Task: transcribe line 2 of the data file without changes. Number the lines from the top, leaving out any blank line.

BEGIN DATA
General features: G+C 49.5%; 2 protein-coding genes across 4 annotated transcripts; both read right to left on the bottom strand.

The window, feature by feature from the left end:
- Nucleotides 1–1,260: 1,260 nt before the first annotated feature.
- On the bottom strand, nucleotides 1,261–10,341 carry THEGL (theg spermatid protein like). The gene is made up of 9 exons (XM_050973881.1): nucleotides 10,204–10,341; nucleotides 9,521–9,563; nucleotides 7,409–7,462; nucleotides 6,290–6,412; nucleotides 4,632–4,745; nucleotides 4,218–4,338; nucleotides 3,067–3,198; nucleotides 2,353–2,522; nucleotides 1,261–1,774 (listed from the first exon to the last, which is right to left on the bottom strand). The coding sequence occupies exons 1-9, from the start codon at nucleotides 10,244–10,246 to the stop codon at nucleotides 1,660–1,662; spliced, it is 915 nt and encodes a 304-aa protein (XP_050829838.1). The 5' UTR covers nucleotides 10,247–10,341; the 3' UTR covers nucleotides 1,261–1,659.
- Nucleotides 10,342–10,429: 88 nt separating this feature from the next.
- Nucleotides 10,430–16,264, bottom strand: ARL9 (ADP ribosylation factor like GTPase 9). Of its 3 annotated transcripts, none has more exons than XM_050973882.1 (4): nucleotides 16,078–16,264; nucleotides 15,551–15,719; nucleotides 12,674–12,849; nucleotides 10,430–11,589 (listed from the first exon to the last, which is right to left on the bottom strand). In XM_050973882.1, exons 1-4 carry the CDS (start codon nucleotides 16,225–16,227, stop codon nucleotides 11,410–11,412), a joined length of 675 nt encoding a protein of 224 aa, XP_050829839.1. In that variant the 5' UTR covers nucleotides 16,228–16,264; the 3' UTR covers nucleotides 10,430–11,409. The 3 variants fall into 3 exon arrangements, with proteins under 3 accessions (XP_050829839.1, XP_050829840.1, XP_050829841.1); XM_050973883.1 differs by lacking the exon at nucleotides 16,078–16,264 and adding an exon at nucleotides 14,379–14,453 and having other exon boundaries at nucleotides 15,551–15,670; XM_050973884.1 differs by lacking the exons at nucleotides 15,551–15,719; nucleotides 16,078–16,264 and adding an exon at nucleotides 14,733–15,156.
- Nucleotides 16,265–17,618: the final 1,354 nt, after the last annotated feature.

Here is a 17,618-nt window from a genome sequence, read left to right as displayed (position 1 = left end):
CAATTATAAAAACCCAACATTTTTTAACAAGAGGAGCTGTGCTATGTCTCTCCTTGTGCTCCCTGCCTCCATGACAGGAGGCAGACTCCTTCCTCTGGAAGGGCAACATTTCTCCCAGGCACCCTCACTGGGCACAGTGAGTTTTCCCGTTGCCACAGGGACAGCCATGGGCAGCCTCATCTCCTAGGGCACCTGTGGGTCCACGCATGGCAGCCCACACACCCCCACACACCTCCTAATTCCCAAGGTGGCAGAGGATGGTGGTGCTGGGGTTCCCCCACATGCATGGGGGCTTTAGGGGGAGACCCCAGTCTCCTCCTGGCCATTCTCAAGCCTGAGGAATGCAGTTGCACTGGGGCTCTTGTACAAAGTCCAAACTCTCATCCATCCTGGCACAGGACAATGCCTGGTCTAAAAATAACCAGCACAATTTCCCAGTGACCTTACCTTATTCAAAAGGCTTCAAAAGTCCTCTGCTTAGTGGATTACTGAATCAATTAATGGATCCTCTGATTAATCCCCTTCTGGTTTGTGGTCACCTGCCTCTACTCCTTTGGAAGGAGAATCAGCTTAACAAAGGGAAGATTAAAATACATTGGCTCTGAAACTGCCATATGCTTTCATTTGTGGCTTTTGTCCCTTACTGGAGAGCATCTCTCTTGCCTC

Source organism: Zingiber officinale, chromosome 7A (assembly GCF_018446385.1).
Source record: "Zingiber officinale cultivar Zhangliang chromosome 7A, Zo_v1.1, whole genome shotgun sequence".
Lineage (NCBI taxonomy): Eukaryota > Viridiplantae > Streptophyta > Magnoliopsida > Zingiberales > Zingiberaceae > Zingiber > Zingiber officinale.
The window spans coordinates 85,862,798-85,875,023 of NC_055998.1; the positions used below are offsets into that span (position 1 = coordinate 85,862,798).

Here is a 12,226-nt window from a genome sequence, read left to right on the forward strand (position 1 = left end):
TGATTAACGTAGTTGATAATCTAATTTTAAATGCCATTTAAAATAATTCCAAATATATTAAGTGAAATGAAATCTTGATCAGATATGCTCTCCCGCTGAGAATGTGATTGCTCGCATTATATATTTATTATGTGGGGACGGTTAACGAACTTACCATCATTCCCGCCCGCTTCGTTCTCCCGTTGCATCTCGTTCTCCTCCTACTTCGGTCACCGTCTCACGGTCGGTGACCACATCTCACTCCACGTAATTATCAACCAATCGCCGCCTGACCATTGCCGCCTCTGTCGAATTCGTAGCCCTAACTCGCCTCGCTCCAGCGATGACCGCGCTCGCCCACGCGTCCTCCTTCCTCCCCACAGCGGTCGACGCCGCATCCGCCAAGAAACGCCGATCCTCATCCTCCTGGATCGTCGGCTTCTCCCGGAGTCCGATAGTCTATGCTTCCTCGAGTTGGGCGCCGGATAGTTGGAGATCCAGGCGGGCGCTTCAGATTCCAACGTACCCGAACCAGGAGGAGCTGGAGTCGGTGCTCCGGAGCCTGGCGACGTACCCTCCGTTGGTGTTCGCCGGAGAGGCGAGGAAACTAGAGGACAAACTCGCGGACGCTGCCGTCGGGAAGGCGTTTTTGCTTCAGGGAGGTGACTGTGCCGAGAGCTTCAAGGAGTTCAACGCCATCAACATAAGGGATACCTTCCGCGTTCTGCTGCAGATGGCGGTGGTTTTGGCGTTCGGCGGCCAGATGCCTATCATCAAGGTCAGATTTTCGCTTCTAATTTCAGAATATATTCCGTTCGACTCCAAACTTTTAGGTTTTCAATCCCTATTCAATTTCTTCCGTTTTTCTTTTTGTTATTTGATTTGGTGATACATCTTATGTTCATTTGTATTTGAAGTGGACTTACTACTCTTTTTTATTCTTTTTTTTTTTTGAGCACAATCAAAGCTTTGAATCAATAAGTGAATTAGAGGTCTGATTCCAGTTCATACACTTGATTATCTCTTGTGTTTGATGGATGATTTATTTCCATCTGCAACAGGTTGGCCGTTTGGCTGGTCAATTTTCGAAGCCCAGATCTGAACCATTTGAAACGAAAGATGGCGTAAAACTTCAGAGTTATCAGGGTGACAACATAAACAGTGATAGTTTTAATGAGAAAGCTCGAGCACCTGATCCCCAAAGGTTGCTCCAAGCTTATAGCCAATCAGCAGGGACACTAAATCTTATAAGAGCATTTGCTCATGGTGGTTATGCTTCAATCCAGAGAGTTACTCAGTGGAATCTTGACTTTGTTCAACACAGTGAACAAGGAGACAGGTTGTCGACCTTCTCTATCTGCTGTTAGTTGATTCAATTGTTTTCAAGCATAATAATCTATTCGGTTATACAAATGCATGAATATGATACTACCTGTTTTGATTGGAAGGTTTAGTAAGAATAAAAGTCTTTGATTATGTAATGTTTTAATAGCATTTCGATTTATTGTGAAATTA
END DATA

The window, feature by feature from the left end: